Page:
The national average for a gallon of gas dropped below $4 on Thursday for the first time since March, in an ongoing sign that inflationary pressures for consumers are easing.
The price for a regular gallon of gas stood at $3.99 on Thursday, according to AAA. That’s more than a dollar below the record $5.02 consumers paid in June, unadjusted for inflation.
Part of the recent decline is thanks to high prices keeping consumers off the road and therefore curbing demand. Additionally, oil prices have dropped sharply, and the government has released barrels from the Strategic Petroleum Reserve, bringing more supply on the market. Some states have also temporarily suspended their gas tax in an effort to partially shield residents from rising prices.
Still, the national average is 81 cents per gallon above last year’s levels in what’s become a pain point for the Biden Administration ahead of the upcoming midterm elections.
Higher energy costs have been a major driver of inflation, which is running at the hottest level in more than 40 years. The latest consumer price index report, however, showed pressures easing a bit, in large part because of declining energy prices.
During July energy prices fell 4.6% compared to June’s levels, the Bureau of Labor Statistics said Wednesday. Gasoline prices fell 7.7%.
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But some said consumers shouldn’t celebrate just yet. Bob Yawger, director of energy futures at Mizuho, believes the recovery could be brief due to a number of catalysts that could push prices higher in the coming months.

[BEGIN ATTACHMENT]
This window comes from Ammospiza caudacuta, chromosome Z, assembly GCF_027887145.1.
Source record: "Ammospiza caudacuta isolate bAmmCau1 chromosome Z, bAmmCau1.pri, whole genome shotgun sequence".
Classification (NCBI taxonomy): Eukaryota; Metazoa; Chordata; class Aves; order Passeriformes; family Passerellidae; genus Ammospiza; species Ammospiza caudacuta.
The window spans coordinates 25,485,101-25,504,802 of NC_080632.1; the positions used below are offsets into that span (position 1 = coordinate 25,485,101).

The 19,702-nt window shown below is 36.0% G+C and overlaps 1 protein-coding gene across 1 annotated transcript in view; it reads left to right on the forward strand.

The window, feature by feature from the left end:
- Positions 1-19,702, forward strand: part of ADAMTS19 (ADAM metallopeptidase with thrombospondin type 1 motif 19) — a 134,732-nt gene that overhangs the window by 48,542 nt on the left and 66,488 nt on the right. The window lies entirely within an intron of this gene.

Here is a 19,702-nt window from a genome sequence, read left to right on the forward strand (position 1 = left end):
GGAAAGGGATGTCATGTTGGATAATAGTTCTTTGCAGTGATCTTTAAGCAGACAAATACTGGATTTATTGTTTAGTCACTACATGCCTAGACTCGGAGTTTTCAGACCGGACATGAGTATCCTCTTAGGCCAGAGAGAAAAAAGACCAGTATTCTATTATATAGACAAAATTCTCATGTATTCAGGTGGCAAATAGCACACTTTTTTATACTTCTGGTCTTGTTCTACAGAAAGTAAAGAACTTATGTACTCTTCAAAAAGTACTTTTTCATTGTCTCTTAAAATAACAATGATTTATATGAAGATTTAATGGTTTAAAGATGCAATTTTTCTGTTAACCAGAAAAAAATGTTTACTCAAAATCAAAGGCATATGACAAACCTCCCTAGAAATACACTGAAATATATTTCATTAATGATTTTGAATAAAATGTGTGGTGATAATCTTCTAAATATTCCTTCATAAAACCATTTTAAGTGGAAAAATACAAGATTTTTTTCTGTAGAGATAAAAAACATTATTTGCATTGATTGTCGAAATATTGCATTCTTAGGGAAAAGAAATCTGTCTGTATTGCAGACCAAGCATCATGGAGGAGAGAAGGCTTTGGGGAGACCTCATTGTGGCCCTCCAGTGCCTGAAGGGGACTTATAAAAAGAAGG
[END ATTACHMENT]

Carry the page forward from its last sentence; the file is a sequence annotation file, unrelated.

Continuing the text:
For one, refining capacity in the U.S. remains extremely tight. Should a storm knock one of the Gulf Coast refiners offline, for example, prices at the pump could move higher once again. The release of barrels from the Strategic Petroleum Reserve will also end this fall, while a rebound in economic activity in China could boost demand for petroleum products.
The biggest wildcard, however, is the price of oil, which accounts for more than half of what consumers pay at the pump.
West Texas Intermediate crude futures, the U.S. oil benchmark, is now trading around where it stood in February – before Russia invaded Ukraine. The contract advanced 0.7% to $92.55 per barrel on Thursday.
WTI traded above $130 in March. In recent weeks, recession fears – and a possible slowdown in demand – have sent prices tumbling.
“I think it’s going to be fleeting,” John Kilduff, partner at Again Capital, said of the declines at the pump. He noted that gasoline futures, which are a proxy for gas prices, are roughly 30 cents per gallon above their recent low.
– CNBC’s Patti Domm contributed reporting.